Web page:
Applied Ignosticism

Posted by : Rev. Ouabache | Tuesday, June 29, 2010 | Published in

If you've been following me long enough then surely you remember my post on ignosticism, the belief system that says that the term God is meaningless. Personally, I don't think that I did the concept justice but I was young at the time and felt that the idea needed to be out there so others can know about it (plus it got me featured in the Skeptics' Circle so it wasn't all bad.

I wanted to revisit the idea because it occurred to me that it's not just the term "God" that is meaningless but there are many other theological terms that are equally nonsensical or under-defined.

Take for instance "heaven" and "hell". I believe that the current definitions for the two are "spending eternity in God's presence" and "spending eternity separated from God" respectively. (YMMV, since some have an idea of heaven that includes pearly gates, fluffy clouds, and streets of gold while hell is either fire and brimstone or a cold grave.) Notice that both of definition are dependent on the concept of God, which we've already said is undefined.

Another fuzzy term is "sin". Sin is typically considered "an action or thought that goes against God's Will". But how can we know what is God's will if we don't even know who he is? At this point we are all just guessing about what he wants.

To give you an example of the effect all of these ill-defined terms have on theology discussions I will take a paragraph that I was recently able to provoke over at Yahoo Answers. God is now "Lof". Heaven is now "Nevel". Hell is now "Nimm". Sin is now "wub".

Nimm is a place of eternal separation from Lof, and people go there when they die because they chose to separate themselves from Lof while living on earth. Lof created us with a free will to make our own choices and separating ourselves from Lof is one of the choices we are free to make. Our free will is a wonderful gift from Lof in that he does not force us to love Him or to follow him. With out our free will, we would be nothing but puppets or robots, which does not please Lof, and certainly does nothing to better our lives. While Lof desires that everyone would choose to love him, many people will choose not to. These people will die in their wubs and be separated from Lof forever in hell. Man from the beginning has Lof’s law written in his heart, and has the power to obey it, and yet was capable of disobeying, being left to the freedom of his own will. Man was created with holy character prompting him to holy actions; but man was fallible, and did fall from his integrity. Many would say that this is unfair, and that a loving Lof would never set up a system such as this; it is precisely God’s love for us, and the fact that He is perfectly just, that tells why nimm exists, and why men and women will choose to go there. Lof loves us so much that He respects our freedom of choice. If we choose not to love Him, then why would He want us to live with Him eternally in Nevel? Wouldn’t living for eternity with someone we don’t love be a kind of nimm any way? Lof wants to spare those people who don’t love Him from having to live with Him and be under His rule for eternity.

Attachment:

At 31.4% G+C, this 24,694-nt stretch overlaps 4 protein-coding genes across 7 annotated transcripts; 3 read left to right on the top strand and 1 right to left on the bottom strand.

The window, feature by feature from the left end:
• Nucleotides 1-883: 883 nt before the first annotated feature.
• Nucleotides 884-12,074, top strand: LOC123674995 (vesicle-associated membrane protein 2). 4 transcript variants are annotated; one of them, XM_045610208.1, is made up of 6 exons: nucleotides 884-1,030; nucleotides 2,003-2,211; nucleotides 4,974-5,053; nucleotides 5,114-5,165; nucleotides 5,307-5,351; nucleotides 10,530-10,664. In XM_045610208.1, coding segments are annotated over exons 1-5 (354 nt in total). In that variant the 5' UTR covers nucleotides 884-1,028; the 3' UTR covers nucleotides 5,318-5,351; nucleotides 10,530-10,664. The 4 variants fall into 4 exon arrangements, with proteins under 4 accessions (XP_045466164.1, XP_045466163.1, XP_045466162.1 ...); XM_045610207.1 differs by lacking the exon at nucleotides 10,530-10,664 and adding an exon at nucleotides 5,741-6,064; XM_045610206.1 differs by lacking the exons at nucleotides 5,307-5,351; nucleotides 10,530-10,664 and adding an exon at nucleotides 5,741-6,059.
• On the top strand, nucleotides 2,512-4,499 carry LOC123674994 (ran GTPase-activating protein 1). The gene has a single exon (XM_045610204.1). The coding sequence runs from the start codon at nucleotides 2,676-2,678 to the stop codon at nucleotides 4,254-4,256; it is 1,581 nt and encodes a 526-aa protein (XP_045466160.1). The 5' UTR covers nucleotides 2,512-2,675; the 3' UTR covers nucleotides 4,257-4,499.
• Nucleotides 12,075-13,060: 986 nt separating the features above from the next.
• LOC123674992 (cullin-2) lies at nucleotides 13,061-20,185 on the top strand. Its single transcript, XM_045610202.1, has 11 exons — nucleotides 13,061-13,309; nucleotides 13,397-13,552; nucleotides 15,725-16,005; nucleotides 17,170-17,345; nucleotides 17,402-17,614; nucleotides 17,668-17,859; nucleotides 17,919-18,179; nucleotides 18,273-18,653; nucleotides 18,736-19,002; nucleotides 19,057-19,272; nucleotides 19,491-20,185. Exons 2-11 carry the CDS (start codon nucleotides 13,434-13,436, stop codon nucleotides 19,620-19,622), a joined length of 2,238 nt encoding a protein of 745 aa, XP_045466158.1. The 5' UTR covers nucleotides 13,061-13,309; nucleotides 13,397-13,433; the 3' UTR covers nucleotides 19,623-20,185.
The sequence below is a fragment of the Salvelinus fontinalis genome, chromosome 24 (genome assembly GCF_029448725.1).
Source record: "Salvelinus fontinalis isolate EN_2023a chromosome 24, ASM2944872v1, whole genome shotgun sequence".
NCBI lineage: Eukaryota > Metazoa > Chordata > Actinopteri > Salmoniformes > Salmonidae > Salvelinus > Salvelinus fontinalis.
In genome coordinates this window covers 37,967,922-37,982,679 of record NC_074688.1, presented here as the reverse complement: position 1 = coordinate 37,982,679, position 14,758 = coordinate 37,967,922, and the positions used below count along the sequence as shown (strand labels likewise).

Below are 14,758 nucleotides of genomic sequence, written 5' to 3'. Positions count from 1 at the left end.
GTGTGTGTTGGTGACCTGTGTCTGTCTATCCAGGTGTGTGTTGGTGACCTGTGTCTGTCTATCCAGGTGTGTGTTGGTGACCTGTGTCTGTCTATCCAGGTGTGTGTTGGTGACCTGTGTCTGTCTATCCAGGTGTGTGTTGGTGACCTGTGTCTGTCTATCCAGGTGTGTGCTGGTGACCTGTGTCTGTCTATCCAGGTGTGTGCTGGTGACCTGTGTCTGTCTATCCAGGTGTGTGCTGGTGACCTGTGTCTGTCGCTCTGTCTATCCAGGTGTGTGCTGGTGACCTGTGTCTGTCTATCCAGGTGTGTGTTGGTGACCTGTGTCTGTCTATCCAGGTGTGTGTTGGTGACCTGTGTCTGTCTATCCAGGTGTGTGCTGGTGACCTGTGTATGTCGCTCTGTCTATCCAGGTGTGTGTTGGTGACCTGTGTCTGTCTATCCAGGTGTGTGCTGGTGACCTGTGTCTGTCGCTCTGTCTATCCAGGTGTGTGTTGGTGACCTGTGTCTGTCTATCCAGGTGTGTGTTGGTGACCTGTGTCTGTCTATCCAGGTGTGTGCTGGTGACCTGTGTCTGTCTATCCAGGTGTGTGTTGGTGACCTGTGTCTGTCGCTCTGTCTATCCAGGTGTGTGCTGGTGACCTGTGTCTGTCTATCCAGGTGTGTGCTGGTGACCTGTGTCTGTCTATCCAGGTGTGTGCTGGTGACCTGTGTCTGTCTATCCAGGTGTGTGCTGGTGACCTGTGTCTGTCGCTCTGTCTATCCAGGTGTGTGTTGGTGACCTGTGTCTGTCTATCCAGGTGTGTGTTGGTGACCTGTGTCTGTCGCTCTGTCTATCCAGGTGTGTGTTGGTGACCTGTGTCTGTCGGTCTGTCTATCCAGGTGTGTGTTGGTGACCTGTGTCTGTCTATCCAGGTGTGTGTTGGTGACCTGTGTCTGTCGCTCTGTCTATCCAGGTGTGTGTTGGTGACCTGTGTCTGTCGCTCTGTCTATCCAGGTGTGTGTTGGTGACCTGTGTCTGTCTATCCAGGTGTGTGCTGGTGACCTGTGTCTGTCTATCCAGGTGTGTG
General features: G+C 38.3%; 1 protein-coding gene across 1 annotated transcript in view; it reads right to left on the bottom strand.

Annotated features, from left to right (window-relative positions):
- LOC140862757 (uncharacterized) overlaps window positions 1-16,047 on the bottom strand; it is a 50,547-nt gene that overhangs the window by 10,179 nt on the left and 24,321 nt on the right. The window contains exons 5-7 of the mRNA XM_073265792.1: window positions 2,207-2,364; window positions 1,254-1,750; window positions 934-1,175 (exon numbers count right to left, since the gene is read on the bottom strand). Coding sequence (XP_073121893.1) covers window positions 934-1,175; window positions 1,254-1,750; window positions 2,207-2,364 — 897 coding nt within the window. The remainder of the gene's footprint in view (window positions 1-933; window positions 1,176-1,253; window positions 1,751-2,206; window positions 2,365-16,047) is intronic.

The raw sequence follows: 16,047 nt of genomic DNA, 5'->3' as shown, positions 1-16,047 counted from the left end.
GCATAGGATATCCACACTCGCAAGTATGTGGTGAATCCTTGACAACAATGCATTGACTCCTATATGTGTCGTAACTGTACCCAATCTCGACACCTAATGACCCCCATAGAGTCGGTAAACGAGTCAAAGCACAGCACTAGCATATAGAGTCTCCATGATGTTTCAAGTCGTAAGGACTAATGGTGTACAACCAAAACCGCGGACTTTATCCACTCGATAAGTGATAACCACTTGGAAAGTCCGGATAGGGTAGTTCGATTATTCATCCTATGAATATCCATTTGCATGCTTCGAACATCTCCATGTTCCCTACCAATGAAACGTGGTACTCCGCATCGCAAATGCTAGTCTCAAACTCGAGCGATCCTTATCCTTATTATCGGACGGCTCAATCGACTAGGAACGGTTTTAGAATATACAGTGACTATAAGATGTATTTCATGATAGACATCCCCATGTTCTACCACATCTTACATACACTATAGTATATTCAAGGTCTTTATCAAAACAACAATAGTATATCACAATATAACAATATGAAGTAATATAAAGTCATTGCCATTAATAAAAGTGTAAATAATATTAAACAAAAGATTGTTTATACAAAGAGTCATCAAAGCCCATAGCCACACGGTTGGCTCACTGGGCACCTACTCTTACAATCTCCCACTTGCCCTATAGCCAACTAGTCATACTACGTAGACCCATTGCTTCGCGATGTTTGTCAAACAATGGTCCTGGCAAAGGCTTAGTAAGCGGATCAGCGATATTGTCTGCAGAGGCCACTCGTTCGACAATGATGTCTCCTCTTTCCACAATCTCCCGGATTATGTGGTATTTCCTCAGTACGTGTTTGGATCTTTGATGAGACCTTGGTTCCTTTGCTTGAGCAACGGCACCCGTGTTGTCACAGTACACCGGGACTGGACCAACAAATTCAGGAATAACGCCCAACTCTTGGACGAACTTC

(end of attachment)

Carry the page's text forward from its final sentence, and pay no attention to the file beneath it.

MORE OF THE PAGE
Clear as mud, isn't it? I don't know how that could possibly make sense no matter what words you put in the place of God or hell. Add to it all of the mental wankery that is "free will" and that paragraph isn't even worth reading. This is why I see most of theology a waste of time. It's nonsense talk to give comfort to the ignorant masses.

I'll leave you with a real definition provided by Ambrose Bierce in The Devil's Dictionary:
Faith: Belief without evidence in what is told by one who speaks without knowledge, of things without parallel.

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